Ellen G. White Writings

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SDA Bible Commentary, vol. 6 (EGW), Page 1089

time some features of our faith, if expressed, would, by the elements with which you have to deal, arouse prejudice at once.

Paul could be as zealous as any of the most zealous, in his allegiance to the law of God, and show that he was perfectly familiar with the Old Testament Scriptures. He could dwell upon the types and shadows that typified Christ; he could exalt Christ, and tell all about Christ and His special work in behalf of humanity, and what a field he had to explore. He could advance most precious light upon the prophecies, that they had not seen; and yet he would not offend them. Thus the foundation was laid nicely, that when the time came that their spirits softened, he could say in the language of John, Behold in Jesus Christ, who was made flesh, and dwelt among us, the Lamb of God, who taketh away the sins of the world.

To the Gentiles, he preached Christ as their only hope of salvation, but did not at first have anything to say upon the law. But after their hearts were warmed with the presentation of Christ as the gift of God to our world, and what was comprehended in the work of the Redeemer in the costly sacrifice to manifest the love of God to man, in the most eloquent simplicity he showed that love for all mankind—Jew and Gentile—that they might be saved by surrendering their hearts to Him. Thus when, melted and subdued, they gave themselves to the Lord, he presented the law of God as the test of their obedience. This was the manner of his working—adapting his methods to win souls. Had he been abrupt and unskillful in handling the Word, he would not have reached either Jew or Gentile.

He led the Gentiles along to view the stupendous truths of the love of God, who spared not His own Son, but delivered Him up for us; and how shall He not with Him also freely give us all things? The question was asked why such an immense sacrifice was required, and then he went back to the types, and down through the Old Testament Scripture, revealing Christ in the law, and they were converted to Christ and to the law (Special Testimonies, Series A, 6:54, 55).

24-27 (1 Peter 2:11). A Contest in Which All May Win—[1 Corinthians 9:24-27 quoted.] This glorious contest is before us. The apostle seeks to inspire us to enter into a noble emulation, a competition in which will be seen no selfishness, unfairness, or underhanded work. We are to use every spiritual nerve and muscle in the contest for the crown of life. No one who does his best will fail in this contest.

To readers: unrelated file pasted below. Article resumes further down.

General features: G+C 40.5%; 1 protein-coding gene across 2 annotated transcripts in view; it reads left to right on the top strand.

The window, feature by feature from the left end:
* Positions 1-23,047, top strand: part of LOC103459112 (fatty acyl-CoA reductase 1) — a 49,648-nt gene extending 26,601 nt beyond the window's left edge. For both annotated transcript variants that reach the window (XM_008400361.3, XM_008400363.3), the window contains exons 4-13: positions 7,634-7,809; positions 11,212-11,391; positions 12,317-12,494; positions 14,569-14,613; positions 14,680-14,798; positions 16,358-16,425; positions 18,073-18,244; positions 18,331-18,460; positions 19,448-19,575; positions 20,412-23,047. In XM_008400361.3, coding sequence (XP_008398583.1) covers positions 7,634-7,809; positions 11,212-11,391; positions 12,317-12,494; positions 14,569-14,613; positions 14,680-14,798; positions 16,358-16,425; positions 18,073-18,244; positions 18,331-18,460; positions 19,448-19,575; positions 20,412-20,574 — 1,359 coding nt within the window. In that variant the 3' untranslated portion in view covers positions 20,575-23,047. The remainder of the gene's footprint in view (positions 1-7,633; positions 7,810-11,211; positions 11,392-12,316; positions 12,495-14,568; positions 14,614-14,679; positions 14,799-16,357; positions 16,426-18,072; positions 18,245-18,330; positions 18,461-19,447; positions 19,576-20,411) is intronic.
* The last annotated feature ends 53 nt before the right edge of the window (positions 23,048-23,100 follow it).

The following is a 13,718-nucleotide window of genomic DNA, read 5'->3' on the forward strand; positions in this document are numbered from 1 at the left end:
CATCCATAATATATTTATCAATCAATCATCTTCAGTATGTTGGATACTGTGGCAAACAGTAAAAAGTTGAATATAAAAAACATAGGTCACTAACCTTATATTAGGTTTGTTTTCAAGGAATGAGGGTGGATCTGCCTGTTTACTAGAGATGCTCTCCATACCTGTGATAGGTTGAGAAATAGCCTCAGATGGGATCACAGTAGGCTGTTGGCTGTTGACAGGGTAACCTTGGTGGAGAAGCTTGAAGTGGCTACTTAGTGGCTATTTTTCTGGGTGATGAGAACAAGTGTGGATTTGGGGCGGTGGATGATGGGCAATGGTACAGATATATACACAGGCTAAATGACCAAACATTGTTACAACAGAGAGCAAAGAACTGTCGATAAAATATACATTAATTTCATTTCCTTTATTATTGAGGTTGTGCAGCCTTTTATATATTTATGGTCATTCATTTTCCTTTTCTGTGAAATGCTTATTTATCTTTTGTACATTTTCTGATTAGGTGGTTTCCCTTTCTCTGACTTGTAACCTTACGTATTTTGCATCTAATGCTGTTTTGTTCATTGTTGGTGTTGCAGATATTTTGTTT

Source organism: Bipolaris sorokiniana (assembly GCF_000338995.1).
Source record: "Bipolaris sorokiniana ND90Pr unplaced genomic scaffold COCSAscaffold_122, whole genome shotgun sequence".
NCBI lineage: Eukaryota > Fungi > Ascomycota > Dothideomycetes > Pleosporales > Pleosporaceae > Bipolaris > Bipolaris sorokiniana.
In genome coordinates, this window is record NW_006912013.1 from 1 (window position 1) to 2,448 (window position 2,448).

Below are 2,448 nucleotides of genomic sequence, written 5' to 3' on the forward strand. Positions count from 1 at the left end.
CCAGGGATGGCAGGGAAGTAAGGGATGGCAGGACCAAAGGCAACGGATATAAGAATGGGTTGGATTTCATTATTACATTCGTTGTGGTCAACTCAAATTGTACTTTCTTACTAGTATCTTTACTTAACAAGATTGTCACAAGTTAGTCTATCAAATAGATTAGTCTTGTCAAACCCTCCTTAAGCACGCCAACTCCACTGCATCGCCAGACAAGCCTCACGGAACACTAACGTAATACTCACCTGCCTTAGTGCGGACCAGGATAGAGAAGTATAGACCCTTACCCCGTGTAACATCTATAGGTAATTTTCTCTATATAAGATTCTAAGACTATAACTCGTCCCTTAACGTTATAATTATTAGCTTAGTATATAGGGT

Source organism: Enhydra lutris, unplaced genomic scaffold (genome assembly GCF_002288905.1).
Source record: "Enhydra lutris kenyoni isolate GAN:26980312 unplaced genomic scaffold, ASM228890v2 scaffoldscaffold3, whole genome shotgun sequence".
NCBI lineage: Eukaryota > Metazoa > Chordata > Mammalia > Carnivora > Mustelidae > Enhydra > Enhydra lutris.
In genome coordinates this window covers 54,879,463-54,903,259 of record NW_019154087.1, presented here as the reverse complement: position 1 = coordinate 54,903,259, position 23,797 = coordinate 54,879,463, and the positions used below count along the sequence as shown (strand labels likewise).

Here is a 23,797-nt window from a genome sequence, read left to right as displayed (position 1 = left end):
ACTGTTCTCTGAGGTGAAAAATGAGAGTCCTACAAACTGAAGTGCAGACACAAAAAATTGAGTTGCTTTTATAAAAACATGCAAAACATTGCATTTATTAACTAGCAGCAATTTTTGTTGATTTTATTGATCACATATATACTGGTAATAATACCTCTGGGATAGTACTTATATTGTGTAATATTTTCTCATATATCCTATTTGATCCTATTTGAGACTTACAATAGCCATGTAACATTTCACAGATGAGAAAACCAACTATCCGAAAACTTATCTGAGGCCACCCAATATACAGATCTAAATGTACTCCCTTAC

All who seek for the prize are to place themselves under strict discipline. “Every man that striveth for the mastery is temperate in all things.” Those who enter into a contest of physical strength for a corruptible prize realize the necessity of rigid abstinence from every indulgence that would weaken the physical powers. They eat simple food at regular hours.

How much more should those who enter for the gospel race, restrain themselves from the unlawful indulgence of appetite and “abstain from fleshly lusts, which war against the soul.” They must be temperate at all times. The same restraint that gives them the power to obtain the victory at one time will, if practiced constantly, give them a great advantage in the race for the crown of life (Manuscript 74, 1903).

(Romans 8:13; Colossians 3:5.) Under Discipline to God—[1 Corinthians 9:24-27 quoted.] Thus Paul presents the conditions which God imposes upon every soul who enlists in His service. The apostle fears for himself, lest he shall fail of bearing the examination test, and be found wanting, and he places himself under severe training. So the Christian today needs to keep strict guard over his appetite. He needs to subject himself to severe training, that he may not run uncertainly or at random, without seeing his standard and striving to reach it. He must obey the laws of God. The physical, mental, and moral powers must be kept in the most perfect condition if he would obtain the approval of God. “I keep under my body,” the apostle says. This means literally to beat back its desires and impulses and passions by severe discipline, even as did those competing for an earthly prize (Manuscript 93, 1899).

27 (see EGW on 2 Corinthians 12:1-4). Paul on Guard—[1 Corinthians 9:26, 27 quoted.] Paul was ever on the watch lest evil propensities should get the better of him. He guarded well his appetites and passions and evil propensities (Letter 27, 1906).

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